The Colorado Senate last Wednesday approved legislation that calls for a greater number of nonindustry members to sit on a commission that regulates the state’s oil and natural gas operations.
After a third and final reading of the bill (HB 1341) by the Senate, the measure is now headed back to the state House, which has the option to reject the changes made by the Senate and call for a conference committee to reconcile the differences. If that happens, the General Assembly will be hard pressed to pass the bill during the current term, which ends in early May. The original legislation cleared the House in late March (see NGI, March 26).
The bill would cut to three from five the number of energy industry members on the Colorado Oil and Gas Conservation Commission, while increasing the overall number of members on the panel to nine from seven.
The commission until now has been dominated by energy representatives, which has led critics to charge that the oil and gas industry was, in effect, regulating itself in Colorado.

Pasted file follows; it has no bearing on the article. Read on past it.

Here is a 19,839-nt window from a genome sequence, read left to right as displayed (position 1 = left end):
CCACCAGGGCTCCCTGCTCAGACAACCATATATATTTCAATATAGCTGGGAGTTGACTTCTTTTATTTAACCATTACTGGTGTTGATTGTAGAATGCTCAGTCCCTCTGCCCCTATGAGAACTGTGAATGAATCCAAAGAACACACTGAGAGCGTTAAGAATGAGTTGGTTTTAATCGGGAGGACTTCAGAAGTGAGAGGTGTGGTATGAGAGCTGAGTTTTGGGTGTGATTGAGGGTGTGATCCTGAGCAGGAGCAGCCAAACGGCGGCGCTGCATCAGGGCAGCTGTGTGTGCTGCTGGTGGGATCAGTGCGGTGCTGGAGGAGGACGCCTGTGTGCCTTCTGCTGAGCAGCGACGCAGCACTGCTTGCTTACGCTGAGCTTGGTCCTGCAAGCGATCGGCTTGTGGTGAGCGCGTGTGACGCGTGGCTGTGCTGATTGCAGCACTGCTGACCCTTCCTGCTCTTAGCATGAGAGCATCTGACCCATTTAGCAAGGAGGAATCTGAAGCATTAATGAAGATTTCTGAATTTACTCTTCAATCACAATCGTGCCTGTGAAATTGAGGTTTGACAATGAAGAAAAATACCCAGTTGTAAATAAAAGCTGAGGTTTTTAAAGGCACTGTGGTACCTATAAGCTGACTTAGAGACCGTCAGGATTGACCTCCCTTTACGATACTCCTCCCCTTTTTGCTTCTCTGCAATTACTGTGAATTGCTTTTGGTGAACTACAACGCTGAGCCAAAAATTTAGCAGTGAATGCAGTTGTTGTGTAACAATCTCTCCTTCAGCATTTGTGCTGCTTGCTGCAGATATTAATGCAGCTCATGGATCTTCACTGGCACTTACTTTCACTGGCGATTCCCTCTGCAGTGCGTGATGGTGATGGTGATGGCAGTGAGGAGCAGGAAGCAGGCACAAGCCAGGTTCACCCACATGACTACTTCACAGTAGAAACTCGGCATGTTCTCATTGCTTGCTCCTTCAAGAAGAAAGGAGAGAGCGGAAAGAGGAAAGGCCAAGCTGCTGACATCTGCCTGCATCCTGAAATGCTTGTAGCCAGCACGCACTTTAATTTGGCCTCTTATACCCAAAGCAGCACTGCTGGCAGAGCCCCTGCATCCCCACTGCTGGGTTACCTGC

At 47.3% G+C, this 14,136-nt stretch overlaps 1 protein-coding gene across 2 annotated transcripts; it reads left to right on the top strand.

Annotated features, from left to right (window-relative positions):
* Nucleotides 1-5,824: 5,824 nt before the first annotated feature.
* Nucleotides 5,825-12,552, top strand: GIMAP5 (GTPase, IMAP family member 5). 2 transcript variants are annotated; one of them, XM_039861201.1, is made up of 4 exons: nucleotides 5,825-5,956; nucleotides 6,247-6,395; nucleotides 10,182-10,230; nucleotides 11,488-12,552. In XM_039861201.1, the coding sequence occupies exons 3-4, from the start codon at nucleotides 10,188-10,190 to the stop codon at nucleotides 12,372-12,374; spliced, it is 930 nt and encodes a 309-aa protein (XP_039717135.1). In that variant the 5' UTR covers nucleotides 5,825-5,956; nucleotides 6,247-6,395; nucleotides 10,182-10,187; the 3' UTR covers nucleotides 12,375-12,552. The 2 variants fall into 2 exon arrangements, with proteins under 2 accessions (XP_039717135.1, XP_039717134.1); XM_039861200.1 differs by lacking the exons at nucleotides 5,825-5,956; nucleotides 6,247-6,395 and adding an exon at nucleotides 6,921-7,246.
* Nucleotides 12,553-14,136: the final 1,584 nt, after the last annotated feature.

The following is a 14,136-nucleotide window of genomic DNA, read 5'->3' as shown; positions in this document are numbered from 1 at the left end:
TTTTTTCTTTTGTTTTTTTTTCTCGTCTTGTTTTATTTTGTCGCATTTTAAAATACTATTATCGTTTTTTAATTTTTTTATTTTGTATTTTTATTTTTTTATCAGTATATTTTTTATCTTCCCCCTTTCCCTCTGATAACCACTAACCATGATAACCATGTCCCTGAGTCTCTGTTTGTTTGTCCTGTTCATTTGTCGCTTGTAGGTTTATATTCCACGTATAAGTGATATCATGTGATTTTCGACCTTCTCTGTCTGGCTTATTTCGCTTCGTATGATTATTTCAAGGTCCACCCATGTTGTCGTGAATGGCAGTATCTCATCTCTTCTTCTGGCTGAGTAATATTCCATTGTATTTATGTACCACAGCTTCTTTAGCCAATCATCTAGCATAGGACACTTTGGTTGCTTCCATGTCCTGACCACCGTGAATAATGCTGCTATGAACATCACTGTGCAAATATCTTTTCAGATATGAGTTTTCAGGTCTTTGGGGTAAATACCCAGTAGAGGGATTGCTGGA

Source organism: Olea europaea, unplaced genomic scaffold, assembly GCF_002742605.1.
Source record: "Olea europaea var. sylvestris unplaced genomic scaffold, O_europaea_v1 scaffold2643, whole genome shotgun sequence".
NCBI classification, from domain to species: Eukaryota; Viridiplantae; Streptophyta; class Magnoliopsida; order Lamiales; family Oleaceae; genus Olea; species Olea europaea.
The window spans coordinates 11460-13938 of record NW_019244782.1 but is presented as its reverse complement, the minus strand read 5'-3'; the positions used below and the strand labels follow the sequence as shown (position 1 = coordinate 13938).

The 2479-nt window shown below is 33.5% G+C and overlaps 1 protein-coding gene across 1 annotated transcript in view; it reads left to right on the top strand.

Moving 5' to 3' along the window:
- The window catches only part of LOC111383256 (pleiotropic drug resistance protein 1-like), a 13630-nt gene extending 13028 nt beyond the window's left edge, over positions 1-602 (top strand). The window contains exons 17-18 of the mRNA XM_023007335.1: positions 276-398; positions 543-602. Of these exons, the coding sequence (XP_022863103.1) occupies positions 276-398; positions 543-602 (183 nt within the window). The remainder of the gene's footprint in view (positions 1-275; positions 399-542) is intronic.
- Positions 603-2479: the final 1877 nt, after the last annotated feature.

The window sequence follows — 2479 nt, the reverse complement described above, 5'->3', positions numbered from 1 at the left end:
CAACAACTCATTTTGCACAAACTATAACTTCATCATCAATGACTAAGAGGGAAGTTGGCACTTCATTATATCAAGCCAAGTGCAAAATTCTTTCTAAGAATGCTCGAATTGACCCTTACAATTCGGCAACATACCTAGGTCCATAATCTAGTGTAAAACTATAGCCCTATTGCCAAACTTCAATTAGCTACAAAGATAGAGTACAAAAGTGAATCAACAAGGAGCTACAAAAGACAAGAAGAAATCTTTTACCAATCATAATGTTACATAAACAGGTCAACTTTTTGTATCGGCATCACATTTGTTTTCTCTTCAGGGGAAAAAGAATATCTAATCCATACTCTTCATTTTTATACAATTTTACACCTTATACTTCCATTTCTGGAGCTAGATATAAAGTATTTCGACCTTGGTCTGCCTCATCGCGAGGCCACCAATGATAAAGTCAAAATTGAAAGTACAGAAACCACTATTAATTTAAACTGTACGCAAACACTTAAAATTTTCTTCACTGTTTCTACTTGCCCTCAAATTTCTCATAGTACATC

The Colorado Petroleum Association (CPA) and the Colorado Oil and Gas Association, which initially objected to the bill, have taken a more neutral position. “We’re not opposing the bill…We’re close to being neutral,” said CPA President Stan Dempsey.
He noted that the Senate leadership put together a working group that negotiated a number of changes to the measure. As a result, “most of the objectionable pieces came out of the bill,” particularly with respect to the definition of waste. The producer groups were concerned that the original “waste” language would restrict oil and gas drilling.
It is “significantly improved in terms of what the bill initially said,” Dempsey told NGI. He said the bill also sets a higher bar for the qualifications of the nonindustry members of the commission, requiring them to have “formal training or substantial experience” in their fields.
Under the bill, the new members of the commission would represent various fields, including environment or wildlife protection, soil conservation or reclamation, agricultural production and local government. Of the three oil and gas members, two would be required to have college degrees in petroleum geology or petroleum engineering. Two members would be from Colorado Gov. Bill Ritter’s cabinet — the executive director of the Department of Natural Resources, and the executive director of the Department of Public Health and Environment.
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